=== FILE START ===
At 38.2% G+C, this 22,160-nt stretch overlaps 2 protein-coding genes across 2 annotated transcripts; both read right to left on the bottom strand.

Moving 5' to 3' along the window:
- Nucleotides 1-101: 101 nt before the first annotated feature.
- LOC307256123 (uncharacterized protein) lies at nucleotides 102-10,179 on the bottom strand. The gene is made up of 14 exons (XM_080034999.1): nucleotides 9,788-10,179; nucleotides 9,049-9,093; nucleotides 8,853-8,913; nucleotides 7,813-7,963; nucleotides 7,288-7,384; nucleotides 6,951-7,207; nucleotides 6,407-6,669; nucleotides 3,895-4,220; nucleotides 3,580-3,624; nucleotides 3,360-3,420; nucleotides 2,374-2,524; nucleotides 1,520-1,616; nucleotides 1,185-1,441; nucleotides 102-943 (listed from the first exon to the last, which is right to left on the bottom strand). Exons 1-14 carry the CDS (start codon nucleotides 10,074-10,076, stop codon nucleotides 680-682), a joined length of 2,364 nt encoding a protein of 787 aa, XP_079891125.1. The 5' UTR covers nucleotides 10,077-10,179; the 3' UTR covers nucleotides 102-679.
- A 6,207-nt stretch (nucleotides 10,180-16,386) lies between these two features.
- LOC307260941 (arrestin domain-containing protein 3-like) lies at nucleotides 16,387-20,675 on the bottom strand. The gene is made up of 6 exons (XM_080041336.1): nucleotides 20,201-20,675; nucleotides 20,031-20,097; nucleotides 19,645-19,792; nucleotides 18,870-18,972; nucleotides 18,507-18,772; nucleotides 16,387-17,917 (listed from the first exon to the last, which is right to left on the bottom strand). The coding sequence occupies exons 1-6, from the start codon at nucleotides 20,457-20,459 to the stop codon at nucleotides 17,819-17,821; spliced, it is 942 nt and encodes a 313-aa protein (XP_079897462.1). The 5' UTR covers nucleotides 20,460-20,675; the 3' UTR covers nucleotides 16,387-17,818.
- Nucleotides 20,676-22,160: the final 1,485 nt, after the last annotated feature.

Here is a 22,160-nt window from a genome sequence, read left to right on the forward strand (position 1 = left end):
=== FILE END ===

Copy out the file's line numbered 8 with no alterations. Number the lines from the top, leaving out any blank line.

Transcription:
Here is a 22,160-nt window from a genome sequence, read left to right on the forward strand (position 1 = left end):